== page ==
Los Angeles District Attorney George Gascon (D-Calif.) is facing a recall effort launched by victims’ rights advocacy groups less than 4 months after being elected, according to the Los Angeles Times.
The recall campaign effort was started on Saturday, when a “victims vigil” was held outside the city’s Hall of Justice, in memory of those who died from violent crime in the city. At the event of approximately 100 people, the group gathered the minimum requirement of 20 signatures in order to formally file a notice of intent that would allow the recall effort to begin in March.
Those behind the campaign are opposed to Gascon’s pledges, during his election campaign and since taking office, to drastically overhaul the city’s legal system, including ending sentence enhancing, eliminating the death penalty, and ending the practice of trying juvenile criminals as adults, among other changes. His campaign against incumbent District Attorney Jackie Lacey saw many law enforcement forces, including prosecutors’ unions, spend millions in their efforts to defeat him. As such, his election has resulted in many of his own staff and other Los Angeles law enforcement officials openly opposing his efforts.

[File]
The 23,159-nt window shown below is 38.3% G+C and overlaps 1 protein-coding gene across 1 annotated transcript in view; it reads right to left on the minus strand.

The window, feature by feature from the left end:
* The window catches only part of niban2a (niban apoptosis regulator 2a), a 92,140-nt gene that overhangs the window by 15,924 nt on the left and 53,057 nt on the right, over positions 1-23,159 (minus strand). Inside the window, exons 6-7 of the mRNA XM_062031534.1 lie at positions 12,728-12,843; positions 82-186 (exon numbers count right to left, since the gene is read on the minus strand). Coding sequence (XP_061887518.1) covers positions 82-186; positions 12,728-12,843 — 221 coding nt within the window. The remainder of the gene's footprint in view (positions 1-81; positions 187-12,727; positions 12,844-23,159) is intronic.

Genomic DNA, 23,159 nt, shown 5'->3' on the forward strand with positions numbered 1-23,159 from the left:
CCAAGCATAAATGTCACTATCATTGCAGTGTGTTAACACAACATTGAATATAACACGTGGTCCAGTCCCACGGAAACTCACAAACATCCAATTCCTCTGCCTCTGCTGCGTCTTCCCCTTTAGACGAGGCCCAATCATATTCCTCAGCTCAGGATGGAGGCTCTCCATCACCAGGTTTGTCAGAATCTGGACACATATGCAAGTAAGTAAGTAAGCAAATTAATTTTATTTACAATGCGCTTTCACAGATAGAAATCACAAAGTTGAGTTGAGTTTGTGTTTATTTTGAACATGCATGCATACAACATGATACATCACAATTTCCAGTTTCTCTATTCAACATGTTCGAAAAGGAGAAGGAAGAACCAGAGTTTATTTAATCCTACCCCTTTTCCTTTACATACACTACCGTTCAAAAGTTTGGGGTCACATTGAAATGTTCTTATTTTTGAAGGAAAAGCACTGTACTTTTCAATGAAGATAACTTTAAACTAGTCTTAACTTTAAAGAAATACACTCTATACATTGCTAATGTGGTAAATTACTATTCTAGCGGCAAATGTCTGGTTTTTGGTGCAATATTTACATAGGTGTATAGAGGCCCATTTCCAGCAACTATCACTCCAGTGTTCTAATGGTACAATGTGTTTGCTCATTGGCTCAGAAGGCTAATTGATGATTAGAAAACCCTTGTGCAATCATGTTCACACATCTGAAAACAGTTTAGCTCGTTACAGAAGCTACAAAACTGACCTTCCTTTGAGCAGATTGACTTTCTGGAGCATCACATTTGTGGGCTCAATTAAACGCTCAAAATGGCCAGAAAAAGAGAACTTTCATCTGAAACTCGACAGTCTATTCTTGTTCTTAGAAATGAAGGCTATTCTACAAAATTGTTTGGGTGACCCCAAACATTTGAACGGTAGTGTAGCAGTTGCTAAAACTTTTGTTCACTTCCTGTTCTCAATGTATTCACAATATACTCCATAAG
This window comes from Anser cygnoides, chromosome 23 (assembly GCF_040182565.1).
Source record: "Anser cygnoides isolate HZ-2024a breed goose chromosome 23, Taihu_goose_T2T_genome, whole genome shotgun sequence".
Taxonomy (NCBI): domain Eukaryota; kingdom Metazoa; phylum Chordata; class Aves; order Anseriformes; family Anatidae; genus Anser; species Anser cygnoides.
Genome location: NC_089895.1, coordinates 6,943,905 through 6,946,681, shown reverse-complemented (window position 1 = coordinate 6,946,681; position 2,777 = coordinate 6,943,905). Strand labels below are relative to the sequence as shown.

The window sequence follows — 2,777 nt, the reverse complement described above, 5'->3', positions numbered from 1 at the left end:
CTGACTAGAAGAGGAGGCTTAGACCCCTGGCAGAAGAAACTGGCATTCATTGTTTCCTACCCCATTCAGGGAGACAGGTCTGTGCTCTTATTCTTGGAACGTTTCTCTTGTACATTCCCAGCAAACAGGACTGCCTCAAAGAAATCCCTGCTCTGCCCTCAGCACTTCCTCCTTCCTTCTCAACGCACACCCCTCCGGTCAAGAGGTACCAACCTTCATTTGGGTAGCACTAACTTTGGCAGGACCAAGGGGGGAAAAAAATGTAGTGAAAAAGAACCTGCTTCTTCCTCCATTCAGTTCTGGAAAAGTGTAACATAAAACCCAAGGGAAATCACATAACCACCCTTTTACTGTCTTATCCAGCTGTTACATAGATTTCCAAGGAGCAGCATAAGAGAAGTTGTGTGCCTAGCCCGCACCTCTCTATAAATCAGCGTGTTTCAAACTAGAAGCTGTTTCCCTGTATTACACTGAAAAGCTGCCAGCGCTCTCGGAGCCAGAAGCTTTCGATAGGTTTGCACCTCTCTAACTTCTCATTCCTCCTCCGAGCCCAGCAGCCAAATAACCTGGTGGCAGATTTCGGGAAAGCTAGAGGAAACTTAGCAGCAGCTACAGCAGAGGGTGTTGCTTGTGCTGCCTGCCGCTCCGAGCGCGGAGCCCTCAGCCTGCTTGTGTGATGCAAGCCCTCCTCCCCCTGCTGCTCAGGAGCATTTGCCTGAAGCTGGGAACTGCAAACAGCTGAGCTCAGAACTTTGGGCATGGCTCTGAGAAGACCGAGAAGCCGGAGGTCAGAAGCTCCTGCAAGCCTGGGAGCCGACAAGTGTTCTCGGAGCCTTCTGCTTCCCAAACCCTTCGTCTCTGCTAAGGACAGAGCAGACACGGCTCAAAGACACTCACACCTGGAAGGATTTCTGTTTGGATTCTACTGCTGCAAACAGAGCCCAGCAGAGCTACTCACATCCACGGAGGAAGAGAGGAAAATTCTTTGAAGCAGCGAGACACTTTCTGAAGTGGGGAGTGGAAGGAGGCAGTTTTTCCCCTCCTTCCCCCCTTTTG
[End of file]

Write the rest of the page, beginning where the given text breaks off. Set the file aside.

Among those backing the Recall George Gascon campaign are former law enforcement officials, as well as current and former county prosecutors, including former District Attorney Steve Cooley. The campaign’s chairman is former Los Angeles City Councilman Dennis Zine, while former Los Angeles County Supervisor Michael Antonovich is an “honorary chairman.”
The recall campaign’s website says that Gascon “instituted a series of directives to the prosecutors in his command that have nothing to do with a progressive approach to prosecution, and have everything to do with a radical agenda that ignores victims, disregards the law, and endangers the lives and livelihoods of all Angelenos.”
In order to formally start the actual recall election, the campaign will have 160 days to collect the minimum required amount of signatures from the county, which is 10 percent of the 5.8 million registered voters, or 580,000 total signatures.